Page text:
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The State of Chromebooks in the Office

It is no secret that Chromebooks rule the one-to-one computing space in classrooms across WELS. I don’t have exact numbers but anecdotal observations suggest that those schools who are committed to putting computers on classroom desks have gone the route of Chromebooks or have plans to do so. And it isn’t too hard to see why. They are fairly inexpensive, easy to configure with central management tools, and fast to load and operate. Yes, you still see “traditional” Windows computers and also iPads, but by volume the numbers aren’t even close.

But what about the church or school office. At least in my visits, I rarely see faculty and staff with Chromebooks as their primary computing device. The reasons for that are also obvious, or at least they used to be. Chromebooks have very little storage, they don’t allow the installation of “traditional” office type applications like Microsoft Word and Outlook, and they don’t function well if “offline” mode, so an internet connection is a must.

Those “we can’t use a Chromebook in the office because…” reasons have pretty much evaporated! Microsoft has made their Office apps web accessible. So if you get a Word doc or Excel spreadsheet from someone you can now open it, even on a Chromebook. On top of that, modern Chromebooks now allow the installation of Android apps, so you essentially get “apps” that provide Office, or many other installable programs, which improve their usability and offline capabilities.

OK. What about the storage thing? No longer an issue either. Chromebooks come with more and more storage, or SD/USB drives to do it as well. However, with the popularity of cloud storage, local storage is less and less an issue. I have a traditional computer with 500 gigabytes of storage. I hardly use any of it since the benefits of keeping things online outweigh having things “offline.”

What about connectivity requirements of Chromebooks? What if you are on a plane or someplace where the internet isn’t. While those internet dark spots are fewer and farther between, Chromebooks and their apps now do a much better job of allowing offline access to applications and files you deem important.

One other objection to Chromebooks in the office is that most of the available hardware just isn’t as well built and easy to use as “real” computers.  I’m writing this on a Chromebook, a $299 Chromebook from Acer, the R11. I’m impressed. While an 11 inch screen wouldn’t be the first choice for this fifty-something eyes, it is actually pleasant to look at, a touch screen, flips over to use in tablet mode, and it’s resolution is more than sufficient for any tasks I’ve tried on it. In addition, it comes with a built in HDMI port for easy connection to an external monitor.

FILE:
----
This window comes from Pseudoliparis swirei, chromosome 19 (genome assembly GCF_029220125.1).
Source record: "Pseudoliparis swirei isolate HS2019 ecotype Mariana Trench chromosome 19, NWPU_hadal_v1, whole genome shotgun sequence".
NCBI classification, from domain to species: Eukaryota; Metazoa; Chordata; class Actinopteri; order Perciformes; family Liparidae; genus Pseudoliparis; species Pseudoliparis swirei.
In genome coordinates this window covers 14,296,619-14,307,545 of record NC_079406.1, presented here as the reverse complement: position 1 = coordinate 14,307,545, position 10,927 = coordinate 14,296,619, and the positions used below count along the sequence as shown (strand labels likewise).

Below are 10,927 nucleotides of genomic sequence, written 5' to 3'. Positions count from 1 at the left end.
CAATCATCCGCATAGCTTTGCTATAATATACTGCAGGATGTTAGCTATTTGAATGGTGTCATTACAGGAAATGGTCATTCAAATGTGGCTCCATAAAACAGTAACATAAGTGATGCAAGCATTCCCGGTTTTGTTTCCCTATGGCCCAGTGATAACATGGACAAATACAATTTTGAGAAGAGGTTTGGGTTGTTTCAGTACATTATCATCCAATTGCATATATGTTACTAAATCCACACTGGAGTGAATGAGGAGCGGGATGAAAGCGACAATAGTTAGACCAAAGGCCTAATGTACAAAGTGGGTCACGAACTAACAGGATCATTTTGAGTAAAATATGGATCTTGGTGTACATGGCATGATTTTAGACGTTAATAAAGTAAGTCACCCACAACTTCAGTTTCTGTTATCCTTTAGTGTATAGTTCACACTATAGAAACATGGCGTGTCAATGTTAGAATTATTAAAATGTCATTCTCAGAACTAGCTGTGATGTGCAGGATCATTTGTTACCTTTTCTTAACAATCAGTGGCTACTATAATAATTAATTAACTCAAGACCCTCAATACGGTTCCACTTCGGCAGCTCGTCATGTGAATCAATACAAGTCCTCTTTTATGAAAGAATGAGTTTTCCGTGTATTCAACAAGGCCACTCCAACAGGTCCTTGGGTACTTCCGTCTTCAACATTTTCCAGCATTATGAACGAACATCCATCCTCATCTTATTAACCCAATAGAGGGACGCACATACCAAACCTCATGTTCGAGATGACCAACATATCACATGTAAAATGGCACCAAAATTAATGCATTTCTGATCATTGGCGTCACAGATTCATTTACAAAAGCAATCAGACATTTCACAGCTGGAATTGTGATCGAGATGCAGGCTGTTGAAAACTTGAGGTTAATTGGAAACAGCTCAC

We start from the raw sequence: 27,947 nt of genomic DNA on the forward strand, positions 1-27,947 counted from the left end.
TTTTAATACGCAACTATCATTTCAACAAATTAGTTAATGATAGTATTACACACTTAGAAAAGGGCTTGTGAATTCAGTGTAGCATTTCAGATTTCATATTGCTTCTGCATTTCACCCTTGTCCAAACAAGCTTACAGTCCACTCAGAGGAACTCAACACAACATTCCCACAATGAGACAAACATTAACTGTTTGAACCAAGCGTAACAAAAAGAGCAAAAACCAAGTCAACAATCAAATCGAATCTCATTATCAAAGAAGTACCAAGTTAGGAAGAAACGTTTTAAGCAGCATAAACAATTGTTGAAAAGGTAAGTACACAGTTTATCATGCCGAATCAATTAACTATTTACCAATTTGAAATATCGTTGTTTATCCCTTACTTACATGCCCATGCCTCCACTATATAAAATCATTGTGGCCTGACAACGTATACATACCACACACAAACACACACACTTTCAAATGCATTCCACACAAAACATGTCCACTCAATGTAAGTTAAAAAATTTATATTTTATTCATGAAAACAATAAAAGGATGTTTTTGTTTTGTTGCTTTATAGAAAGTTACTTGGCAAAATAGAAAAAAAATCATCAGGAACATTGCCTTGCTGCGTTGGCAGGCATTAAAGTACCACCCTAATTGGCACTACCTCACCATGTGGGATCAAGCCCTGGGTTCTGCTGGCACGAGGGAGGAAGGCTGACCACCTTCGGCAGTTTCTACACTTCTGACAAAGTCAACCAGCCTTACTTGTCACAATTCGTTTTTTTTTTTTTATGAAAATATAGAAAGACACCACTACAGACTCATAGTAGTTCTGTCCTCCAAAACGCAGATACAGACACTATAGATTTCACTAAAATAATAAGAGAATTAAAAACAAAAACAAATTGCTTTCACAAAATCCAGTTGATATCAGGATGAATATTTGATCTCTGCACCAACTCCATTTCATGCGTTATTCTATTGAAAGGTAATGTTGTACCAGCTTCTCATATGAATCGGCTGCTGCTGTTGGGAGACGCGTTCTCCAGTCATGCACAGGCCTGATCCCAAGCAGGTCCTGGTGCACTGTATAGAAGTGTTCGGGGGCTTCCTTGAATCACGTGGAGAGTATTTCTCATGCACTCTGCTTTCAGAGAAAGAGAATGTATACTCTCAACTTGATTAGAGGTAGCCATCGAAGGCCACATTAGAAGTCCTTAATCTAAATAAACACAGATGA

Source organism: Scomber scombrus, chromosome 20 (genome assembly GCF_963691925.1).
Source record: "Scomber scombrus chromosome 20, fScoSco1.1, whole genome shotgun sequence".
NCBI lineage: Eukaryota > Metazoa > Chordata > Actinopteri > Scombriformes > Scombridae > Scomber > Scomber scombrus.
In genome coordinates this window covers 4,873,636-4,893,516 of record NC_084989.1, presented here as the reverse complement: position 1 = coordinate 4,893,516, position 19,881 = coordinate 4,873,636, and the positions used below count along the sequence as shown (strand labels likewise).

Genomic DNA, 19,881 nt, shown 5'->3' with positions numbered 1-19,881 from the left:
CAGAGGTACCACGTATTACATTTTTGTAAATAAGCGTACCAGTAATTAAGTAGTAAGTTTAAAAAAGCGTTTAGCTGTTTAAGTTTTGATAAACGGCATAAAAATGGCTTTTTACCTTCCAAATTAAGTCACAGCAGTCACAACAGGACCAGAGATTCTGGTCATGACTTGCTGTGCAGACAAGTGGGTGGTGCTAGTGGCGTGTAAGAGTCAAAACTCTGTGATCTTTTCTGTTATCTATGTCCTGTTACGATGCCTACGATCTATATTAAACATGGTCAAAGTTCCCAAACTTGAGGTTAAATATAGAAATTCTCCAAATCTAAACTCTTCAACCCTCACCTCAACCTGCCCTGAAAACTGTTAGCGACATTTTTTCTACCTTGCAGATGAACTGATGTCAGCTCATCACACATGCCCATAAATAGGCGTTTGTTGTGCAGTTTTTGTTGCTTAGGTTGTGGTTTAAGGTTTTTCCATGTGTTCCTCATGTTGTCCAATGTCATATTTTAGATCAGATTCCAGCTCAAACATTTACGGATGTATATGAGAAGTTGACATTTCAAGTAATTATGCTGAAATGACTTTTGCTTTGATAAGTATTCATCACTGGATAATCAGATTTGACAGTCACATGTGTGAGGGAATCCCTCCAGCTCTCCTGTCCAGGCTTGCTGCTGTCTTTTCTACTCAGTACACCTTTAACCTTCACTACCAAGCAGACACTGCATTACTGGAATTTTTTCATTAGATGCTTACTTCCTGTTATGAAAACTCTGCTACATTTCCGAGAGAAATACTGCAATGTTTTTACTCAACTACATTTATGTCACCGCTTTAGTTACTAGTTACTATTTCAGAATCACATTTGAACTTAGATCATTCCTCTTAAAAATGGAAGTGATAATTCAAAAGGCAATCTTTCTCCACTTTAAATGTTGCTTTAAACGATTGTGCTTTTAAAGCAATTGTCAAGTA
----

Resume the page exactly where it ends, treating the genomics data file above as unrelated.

While this isn’t an article about the R11, I do have to say it is a very nice piece of computing hardware. It has two USB ports (one 2.0 and one 3.0), an SD card slot, and audio jack. But perhaps the best parts of the R11 are the input tools, the keyboard and trackpad. Awesome…especially for a device that is $299. The keyboard keys have nice “travel”, is full size, and have a nice texture to them. If I have one complaint, it’s that they aren’t backlit. The trackpad is a nice size, smooth and very responsive. There are a number of configurations available including Intel versions. I’m using the slower Celeron version, but find it perfectly usable.

I’m sold. I think in most office situations, Chromebooks are viable, and in some cases preferable. They are more secure, great battery life and of course, cheaper. There are of course certain use cases that might be more challenges. I can think of serious video editing, perhaps even page layout, although there are online options for both, plus the option for Android apps. Your mileage may vary, but I think it’s worth a try. The upsides are worth the look.

 

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More Favorite Productivity Tips: Cleaning Up Your Desktop